| Id  | Operation                    | Name  | Rows  |
------------------------------------------------------
|   0 | SELECT STATEMENT             |       |    10 |
|   1 |  NESTED LOOPS                |       |    10 |
|   2 |   NESTED LOOPS               |       |    10 |
|   3 |    SORT UNIQUE               |       |  9890 |
|*  4 |     TABLE ACCESS FULL        | T2    |  9890 |
|*  5 |    INDEX UNIQUE SCAN         | T1_PK |     1 |
|   6 |   TABLE ACCESS BY INDEX ROWID| T1    |     1 |
------------------------------------------------------

Outline Data
-------------
  /*+
      BEGIN_OUTLINE_DATA
      SEMI_TO_INNER(@"SEL$82F4A621" "B"@"SEL$2")
      NLJ_BATCHING(@"SEL$82F4A621" "A"@"SEL$1")
      USE_NL(@"SEL$82F4A621" "A"@"SEL$1")
      LEADING(@"SEL$82F4A621" "B"@"SEL$2" "A"@"SEL$1")
      INDEX(@"SEL$82F4A621" "A"@"SEL$1" ("T1"."ID1"))
      FULL(@"SEL$82F4A621" "B"@"SEL$2")
      OUTLINE(@"SEL$2")
      OUTLINE(@"SEL$3")
      COALESCE_SQ(@"SEL$2")
      OUTLINE(@"SEL$7C83FF7B")
      COALESCE_SQ(@"SEL$3")
      OUTLINE(@"SEL$ACD206C8")
      OUTLINE(@"SEL$1")
      UNNEST(@"SEL$ACD206C8")
      OUTLINE_LEAF(@"SEL$82F4A621")
      ALL_ROWS
      DB_VERSION('12.2.0.1')
      OPTIMIZER_FEATURES_ENABLE('12.2.0.1')
      IGNORE_OPTIM_EMBEDDED_HINTS
      END_OUTLINE_DATA
  */

Predicate Information (identified by operation id):
---------------------------------------------------

   4 - filter("B"."STATUS"='COM' OR "B"."STATUS"='ERR')
   5 - access("A"."ID1"="B"."ID1")

Note
-----
   - this is an adaptive plan

5. Summary

The Oracle way of coalescing subqueries seems to be going back and forth between different versions. Two dijsunctive correlated subqueries have been differently coalesced in 11.2.0.4 and 12.1.0.1. While in the former they are classically transformed into a single subquery combining two branches of a union of two tables, in the later release they have been coalesced to form a single subquery accesing a single table. The 12cR1 and 12cR2 way of coalescing two correlated subqueries introduces a new requirement for their unnesting: they need to have the same correlated predicates. Thereby you should watch out carrefully your 12c queries having two (or more) correlated subqueries. If they are using different (invalid:-)) predicates they might be still coalesced but they will not be unnested. If you judge that the unnesting of your subqueries is better than using their coalesced version as a predicate of a FILTER operation then you have at your dispoable the NO_COALESCE_SQ(qb_name)or the _optimizer_coalesce_subqueries hidden parameter to cancel the subqueries coalescing transformation.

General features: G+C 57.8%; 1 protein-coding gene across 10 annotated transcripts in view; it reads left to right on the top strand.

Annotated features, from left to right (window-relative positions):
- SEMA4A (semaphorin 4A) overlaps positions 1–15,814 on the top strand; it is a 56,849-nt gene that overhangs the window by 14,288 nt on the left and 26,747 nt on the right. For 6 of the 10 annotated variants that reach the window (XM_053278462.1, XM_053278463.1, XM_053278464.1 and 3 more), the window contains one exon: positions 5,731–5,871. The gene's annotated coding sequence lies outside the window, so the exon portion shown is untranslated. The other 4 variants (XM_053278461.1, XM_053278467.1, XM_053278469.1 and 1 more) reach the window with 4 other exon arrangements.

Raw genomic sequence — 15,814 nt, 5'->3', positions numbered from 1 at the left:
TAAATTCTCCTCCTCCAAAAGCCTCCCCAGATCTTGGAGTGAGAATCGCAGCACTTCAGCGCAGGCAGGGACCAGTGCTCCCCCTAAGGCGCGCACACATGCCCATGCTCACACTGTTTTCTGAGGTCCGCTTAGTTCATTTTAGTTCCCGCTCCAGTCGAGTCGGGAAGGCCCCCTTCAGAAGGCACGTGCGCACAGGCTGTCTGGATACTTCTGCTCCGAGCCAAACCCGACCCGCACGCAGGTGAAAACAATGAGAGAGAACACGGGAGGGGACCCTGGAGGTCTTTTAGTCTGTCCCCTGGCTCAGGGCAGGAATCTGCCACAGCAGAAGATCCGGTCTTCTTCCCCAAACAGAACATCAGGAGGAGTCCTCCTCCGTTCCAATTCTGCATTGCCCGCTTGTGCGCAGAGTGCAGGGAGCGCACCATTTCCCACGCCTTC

6. Bonus

Following this article from Mauro Pagano blog about v$sql_diag_repository view I decided to see what this view shows in this particular case of subquery coalescing and unnesting. Here’s below the demonstration:

SQL> show parameter optimizer_features

NAME                                 TYPE        VALUE
------------------------------------ ----------- --------
optimizer_features_enable            string      12.2.0.1
SQL> alter session set "_sql_diag_repo_retain"=true;
-- execute original query
SQL> alter session set "_optimizer_coalesce_subqueries"=false;
-- execute original query
select
     a.sql_id
    ,a.type
    ,a.feature
    ,a.state
    ,b.reason
  from
     gv$sql_diag_repository a